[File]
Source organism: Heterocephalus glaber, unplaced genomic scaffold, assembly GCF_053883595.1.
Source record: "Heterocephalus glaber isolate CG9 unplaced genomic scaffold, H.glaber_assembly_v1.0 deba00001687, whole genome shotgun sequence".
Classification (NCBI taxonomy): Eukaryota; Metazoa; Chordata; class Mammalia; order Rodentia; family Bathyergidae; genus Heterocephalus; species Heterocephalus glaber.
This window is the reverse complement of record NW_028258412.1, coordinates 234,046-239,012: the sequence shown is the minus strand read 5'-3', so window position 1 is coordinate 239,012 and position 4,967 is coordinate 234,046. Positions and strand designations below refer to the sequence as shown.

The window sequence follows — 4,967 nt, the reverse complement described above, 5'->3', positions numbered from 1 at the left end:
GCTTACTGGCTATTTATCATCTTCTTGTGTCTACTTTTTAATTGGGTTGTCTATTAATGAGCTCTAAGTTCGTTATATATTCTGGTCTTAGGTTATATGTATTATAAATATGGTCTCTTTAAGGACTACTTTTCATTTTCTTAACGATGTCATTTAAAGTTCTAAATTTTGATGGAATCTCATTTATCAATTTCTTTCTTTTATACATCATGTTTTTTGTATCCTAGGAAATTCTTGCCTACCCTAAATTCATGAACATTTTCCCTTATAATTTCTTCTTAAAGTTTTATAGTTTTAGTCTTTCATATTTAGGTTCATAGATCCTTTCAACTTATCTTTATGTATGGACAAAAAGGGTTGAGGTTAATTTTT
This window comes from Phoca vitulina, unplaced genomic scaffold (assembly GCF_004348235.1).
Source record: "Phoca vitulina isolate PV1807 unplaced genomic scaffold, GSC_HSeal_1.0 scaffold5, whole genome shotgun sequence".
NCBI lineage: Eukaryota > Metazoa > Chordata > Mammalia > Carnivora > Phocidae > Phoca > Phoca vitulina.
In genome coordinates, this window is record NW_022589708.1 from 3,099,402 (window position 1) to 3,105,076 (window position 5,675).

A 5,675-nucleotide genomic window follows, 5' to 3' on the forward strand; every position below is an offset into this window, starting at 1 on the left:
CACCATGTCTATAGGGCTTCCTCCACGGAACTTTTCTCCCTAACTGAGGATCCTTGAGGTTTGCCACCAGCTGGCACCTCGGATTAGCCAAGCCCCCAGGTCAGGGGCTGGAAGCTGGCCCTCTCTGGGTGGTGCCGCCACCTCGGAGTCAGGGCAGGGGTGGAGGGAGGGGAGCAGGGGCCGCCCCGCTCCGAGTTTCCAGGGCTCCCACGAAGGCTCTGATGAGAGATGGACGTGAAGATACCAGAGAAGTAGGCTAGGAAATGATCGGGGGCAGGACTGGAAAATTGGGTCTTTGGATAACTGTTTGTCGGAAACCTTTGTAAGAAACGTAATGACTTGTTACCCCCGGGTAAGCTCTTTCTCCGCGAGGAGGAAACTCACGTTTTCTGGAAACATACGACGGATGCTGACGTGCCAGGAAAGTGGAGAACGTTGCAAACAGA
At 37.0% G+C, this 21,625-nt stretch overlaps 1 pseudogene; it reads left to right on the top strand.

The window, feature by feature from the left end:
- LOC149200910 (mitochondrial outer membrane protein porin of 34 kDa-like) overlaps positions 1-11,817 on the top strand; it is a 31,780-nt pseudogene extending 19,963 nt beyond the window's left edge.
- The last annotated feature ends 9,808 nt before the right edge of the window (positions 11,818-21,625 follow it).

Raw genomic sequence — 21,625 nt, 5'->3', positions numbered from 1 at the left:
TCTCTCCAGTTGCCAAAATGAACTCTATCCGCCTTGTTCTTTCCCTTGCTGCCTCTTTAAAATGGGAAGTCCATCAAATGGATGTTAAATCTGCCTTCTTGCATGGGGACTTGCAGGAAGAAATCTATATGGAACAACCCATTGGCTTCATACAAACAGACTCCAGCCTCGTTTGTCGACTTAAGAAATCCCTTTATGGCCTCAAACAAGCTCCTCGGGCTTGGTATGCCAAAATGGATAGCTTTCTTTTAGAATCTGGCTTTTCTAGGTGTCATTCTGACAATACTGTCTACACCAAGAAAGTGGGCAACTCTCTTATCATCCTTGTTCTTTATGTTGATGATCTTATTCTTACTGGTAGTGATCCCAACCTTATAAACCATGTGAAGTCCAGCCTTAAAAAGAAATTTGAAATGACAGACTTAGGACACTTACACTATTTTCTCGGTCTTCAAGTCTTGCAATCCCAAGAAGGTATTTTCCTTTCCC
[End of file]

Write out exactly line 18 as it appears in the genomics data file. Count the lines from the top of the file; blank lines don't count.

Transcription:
TCTCTCCAGTTGCCAAAATGAACTCTATCCGCCTTGTTCTTTCCCTTGCTGCCTCTTTAAAATGGGAAGTCCATCAAATGGATGTTAAATCTGCCTTCTTGCATGGGGACTTGCAGGAAGAAATCTATATGGAACAACCCATTGGCTTCATACAAACAGACTCCAGCCTCGTTTGTCGACTTAAGAAATCCCTTTATGGCCTCAAACAAGCTCCTCGGGCTTGGTATGCCAAAATGGATAGCTTTCTTTTAGAATCTGGCTTTTCTAGGTGTCATTCTGACAATACTGTCTACACCAAGAAAGTGGGCAACTCTCTTATCATCCTTGTTCTTTATGTTGATGATCTTATTCTTACTGGTAGTGATCCCAACCTTATAAACCATGTGAAGTCCAGCCTTAAAAAGAAATTTGAAATGACAGACTTAGGACACTTACACTATTTTCTCGGTCTTCAAGTCTTGCAATCCCAAGAAGGTATTTTCCTTTCCC